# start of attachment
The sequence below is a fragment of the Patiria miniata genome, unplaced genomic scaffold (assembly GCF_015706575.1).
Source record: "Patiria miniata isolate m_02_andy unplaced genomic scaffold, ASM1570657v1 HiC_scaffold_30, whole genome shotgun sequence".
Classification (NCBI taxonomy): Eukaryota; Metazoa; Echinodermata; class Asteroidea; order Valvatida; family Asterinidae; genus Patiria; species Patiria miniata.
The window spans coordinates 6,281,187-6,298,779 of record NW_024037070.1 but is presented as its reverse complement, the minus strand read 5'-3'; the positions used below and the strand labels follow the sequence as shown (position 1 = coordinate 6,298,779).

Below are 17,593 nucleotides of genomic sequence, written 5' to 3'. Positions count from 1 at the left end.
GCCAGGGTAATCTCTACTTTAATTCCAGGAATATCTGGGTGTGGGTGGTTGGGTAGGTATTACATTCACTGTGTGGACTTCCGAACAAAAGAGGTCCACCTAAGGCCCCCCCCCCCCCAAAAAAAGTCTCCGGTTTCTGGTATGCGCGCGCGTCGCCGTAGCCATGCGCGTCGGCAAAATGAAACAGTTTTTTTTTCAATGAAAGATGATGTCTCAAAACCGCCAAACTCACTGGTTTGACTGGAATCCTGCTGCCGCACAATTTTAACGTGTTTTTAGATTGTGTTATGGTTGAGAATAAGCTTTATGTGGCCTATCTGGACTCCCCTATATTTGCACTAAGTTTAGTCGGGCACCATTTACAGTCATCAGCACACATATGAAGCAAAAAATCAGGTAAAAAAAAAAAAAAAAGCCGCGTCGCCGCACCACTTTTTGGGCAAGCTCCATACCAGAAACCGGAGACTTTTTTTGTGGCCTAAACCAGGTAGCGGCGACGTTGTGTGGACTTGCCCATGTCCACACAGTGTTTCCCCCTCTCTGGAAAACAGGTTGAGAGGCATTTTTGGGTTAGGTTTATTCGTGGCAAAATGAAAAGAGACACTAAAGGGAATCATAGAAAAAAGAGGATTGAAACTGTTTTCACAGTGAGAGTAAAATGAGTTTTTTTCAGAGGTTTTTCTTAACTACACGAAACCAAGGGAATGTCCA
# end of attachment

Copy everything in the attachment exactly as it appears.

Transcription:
The sequence below is a fragment of the Patiria miniata genome, unplaced genomic scaffold (assembly GCF_015706575.1).
Source record: "Patiria miniata isolate m_02_andy unplaced genomic scaffold, ASM1570657v1 HiC_scaffold_30, whole genome shotgun sequence".
Classification (NCBI taxonomy): Eukaryota; Metazoa; Echinodermata; class Asteroidea; order Valvatida; family Asterinidae; genus Patiria; species Patiria miniata.
The window spans coordinates 6,281,187-6,298,779 of record NW_024037070.1 but is presented as its reverse complement, the minus strand read 5'-3'; the positions used below and the strand labels follow the sequence as shown (position 1 = coordinate 6,298,779).

Below are 17,593 nucleotides of genomic sequence, written 5' to 3'. Positions count from 1 at the left end.
GCCAGGGTAATCTCTACTTTAATTCCAGGAATATCTGGGTGTGGGTGGTTGGGTAGGTATTACATTCACTGTGTGGACTTCCGAACAAAAGAGGTCCACCTAAGGCCCCCCCCCCCCCAAAAAAAGTCTCCGGTTTCTGGTATGCGCGCGCGTCGCCGTAGCCATGCGCGTCGGCAAAATGAAACAGTTTTTTTTTCAATGAAAGATGATGTCTCAAAACCGCCAAACTCACTGGTTTGACTGGAATCCTGCTGCCGCACAATTTTAACGTGTTTTTAGATTGTGTTATGGTTGAGAATAAGCTTTATGTGGCCTATCTGGACTCCCCTATATTTGCACTAAGTTTAGTCGGGCACCATTTACAGTCATCAGCACACATATGAAGCAAAAAATCAGGTAAAAAAAAAAAAAAAAGCCGCGTCGCCGCACCACTTTTTGGGCAAGCTCCATACCAGAAACCGGAGACTTTTTTTGTGGCCTAAACCAGGTAGCGGCGACGTTGTGTGGACTTGCCCATGTCCACACAGTGTTTCCCCCTCTCTGGAAAACAGGTTGAGAGGCATTTTTGGGTTAGGTTTATTCGTGGCAAAATGAAAAGAGACACTAAAGGGAATCATAGAAAAAAGAGGATTGAAACTGTTTTCACAGTGAGAGTAAAATGAGTTTTTTTCAGAGGTTTTTCTTAACTACACGAAACCAAGGGAATGTCCA